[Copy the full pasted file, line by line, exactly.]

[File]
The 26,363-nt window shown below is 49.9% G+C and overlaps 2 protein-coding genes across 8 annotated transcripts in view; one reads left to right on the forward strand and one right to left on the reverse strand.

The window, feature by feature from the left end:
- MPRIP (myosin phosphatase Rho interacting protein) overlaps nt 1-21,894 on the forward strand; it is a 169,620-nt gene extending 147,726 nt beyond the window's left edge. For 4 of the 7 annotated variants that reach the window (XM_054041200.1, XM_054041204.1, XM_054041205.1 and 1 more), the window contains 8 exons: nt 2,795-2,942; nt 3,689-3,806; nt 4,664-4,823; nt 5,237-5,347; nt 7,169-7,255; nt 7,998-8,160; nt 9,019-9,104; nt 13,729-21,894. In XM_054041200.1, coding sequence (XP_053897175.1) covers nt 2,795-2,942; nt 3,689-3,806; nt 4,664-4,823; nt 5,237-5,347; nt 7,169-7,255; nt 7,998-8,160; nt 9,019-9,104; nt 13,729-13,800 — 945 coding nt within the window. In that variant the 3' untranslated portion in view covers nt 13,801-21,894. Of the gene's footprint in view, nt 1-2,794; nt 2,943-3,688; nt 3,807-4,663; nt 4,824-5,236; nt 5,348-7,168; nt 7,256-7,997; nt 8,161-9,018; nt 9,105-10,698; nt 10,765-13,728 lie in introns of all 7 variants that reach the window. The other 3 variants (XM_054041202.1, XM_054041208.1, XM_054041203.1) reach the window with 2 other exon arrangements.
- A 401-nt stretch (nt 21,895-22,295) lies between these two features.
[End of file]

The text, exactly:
The 26,363-nt window shown below is 49.9% G+C and overlaps 2 protein-coding genes across 8 annotated transcripts in view; one reads left to right on the forward strand and one right to left on the reverse strand.

The window, feature by feature from the left end:
- MPRIP (myosin phosphatase Rho interacting protein) overlaps nt 1-21,894 on the forward strand; it is a 169,620-nt gene extending 147,726 nt beyond the window's left edge. For 4 of the 7 annotated variants that reach the window (XM_054041200.1, XM_054041204.1, XM_054041205.1 and 1 more), the window contains 8 exons: nt 2,795-2,942; nt 3,689-3,806; nt 4,664-4,823; nt 5,237-5,347; nt 7,169-7,255; nt 7,998-8,160; nt 9,019-9,104; nt 13,729-21,894. In XM_054041200.1, coding sequence (XP_053897175.1) covers nt 2,795-2,942; nt 3,689-3,806; nt 4,664-4,823; nt 5,237-5,347; nt 7,169-7,255; nt 7,998-8,160; nt 9,019-9,104; nt 13,729-13,800 — 945 coding nt within the window. In that variant the 3' untranslated portion in view covers nt 13,801-21,894. Of the gene's footprint in view, nt 1-2,794; nt 2,943-3,688; nt 3,807-4,663; nt 4,824-5,236; nt 5,348-7,168; nt 7,256-7,997; nt 8,161-9,018; nt 9,105-10,698; nt 10,765-13,728 lie in introns of all 7 variants that reach the window. The other 3 variants (XM_054041202.1, XM_054041208.1, XM_054041203.1) reach the window with 2 other exon arrangements.
- A 401-nt stretch (nt 21,895-22,295) lies between these two features.